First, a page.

ILNews

Notario publico issues surface again

Back to TopCommentsE-mailPrintBookmark and Share

Years ago, the Indiana Supreme Court made it clear what non-lawyers could and could not do related to immigration services. Crossing the line might be considered the unauthorized practice of law.

Now, two people in Indiana are facing the consequences of doing exactly that.

notario The Mexican Civic Association of Indiana Inc., located on Shelby Street in Indianapolis, is one of two businesses being sued by the Office of the Indiana Attorney General for providing legal immigration-related services without having a law license to do so. (IBJ Photo/ Perry Reichanadter)

The Indiana attorney general is using that court guidance from 2005 and pursuing cases against a pair of non-lawyers from Indianapolis and Fort Wayne. Both offered immigration-related services normally done by attorneys to their Spanish-speaking clients, but neither is a licensed lawyer and the AG alleges that neither is legally certified or trained to provide advice to clients on immigration law.

Each is accused of committing consumer deceptive sales acts and faces a civil action. The non-lawyer in Indianapolis also faces a misdemeanor of practicing law without a license and 10 criminal counts of income tax evasion.

While the individuals charged with UPL face multiple charges and potential penalties, the damage has already been done to those on the receiving end of those illegal matters. One person was barred from re-entering the country because of immigration issues that weren’t properly handled by one of these non-lawyer notarios, according to the AG’s office.

“Profiting from immigrants’ desperation over their legal status is considered exploitation in any language,” Attorney General Greg Zoeller said. “It’s important that foreign nationals who wish to follow the law and get their immigration paperwork in order not be deceived by fraudsters motivated by fees who are unqualified to give proper advice.”

The suits were filed March 9. One is in Allen Circuit Court against Evelyne O. Casiano, who has been doing business as United Hispanic Caring Hearts in Fort Wayne; the second suit is in Marion Superior Court against M. Esther Barber, also known as Maria Esther Tapia Cuevas, who was doing business as Asociación Civica Mexicana De Indiana Inc.

The Fort Wayne suit alleges that Casiano operated as a “notario publico” since 2008, and two consumers paid her for services such as selecting, completing, and filing U.S. Citizenship and Immigration Services forms for them. Although Casiano claimed to be an “assistant to an attorney,” the suit says that no such relationship existed. One customer who complained of paying thousands of dollars in fees for legal assistance now faces deportation proceedings as a result of Casiano’s actions, according to AG spokesman Bryan Corbin.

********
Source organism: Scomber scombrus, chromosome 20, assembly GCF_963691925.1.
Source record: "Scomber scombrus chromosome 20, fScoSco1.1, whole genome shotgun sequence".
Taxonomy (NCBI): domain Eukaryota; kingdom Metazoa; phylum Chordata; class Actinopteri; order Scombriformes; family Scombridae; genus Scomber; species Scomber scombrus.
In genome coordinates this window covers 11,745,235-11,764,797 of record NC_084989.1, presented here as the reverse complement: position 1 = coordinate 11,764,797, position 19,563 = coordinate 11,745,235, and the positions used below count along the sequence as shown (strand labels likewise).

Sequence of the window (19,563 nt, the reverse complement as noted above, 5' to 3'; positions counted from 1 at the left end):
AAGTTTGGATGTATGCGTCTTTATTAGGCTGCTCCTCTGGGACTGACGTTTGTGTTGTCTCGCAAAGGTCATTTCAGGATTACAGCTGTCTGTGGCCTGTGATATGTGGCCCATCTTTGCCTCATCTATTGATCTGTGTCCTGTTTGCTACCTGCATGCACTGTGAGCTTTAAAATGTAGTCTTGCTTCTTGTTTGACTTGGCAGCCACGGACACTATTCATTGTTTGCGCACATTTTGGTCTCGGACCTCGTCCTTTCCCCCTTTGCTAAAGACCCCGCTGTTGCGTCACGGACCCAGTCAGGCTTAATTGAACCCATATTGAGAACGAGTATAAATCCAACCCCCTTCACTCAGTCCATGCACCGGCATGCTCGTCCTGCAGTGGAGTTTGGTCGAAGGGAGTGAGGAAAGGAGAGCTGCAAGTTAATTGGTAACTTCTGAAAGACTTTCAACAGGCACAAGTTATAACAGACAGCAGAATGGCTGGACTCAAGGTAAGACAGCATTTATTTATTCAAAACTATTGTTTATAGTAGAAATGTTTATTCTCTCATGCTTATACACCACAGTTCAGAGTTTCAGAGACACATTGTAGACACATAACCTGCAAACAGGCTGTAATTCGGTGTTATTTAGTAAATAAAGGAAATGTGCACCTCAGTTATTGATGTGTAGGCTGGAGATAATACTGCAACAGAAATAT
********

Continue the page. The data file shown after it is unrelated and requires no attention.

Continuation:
In the Indianapolis case, the lawsuit alleges that Barber has advertised herself to the Spanish-speaking community as someone who can assist with immigration issues and since 2006 she has allegedly done similar selection, preparation, and completion of USCIS immigration forms for a fee.

Both lawsuits allege the defendants knowingly violated the Deceptive Consumer Sales Act by providing services without the required license and training, and the suits seek injunctions against Barber and Casiano to prevent them from advising consumers about immigration policies or doing that type of work without first obtaining a license to practice law.

Each lawsuit also seeks consumer restitution for unlawfully obtained funds, civil penalties of up to $5,000 for each knowing violation, and up to $500 for each intentional violation of the Deceptive Consumer Sales Act, as well as attorney fees.

kuzma-abigail-mug Kuzma

Separate from the civil consumer suit, the AG also used the office’s limited criminal jurisdiction to have a search warrant issued on Barber’s business and residence in Indianapolis as part of an investigation into possible tax offenses. Charges followed March 24 against Barber specifically, with the AG alleging she committed 10 counts of income tax evasion.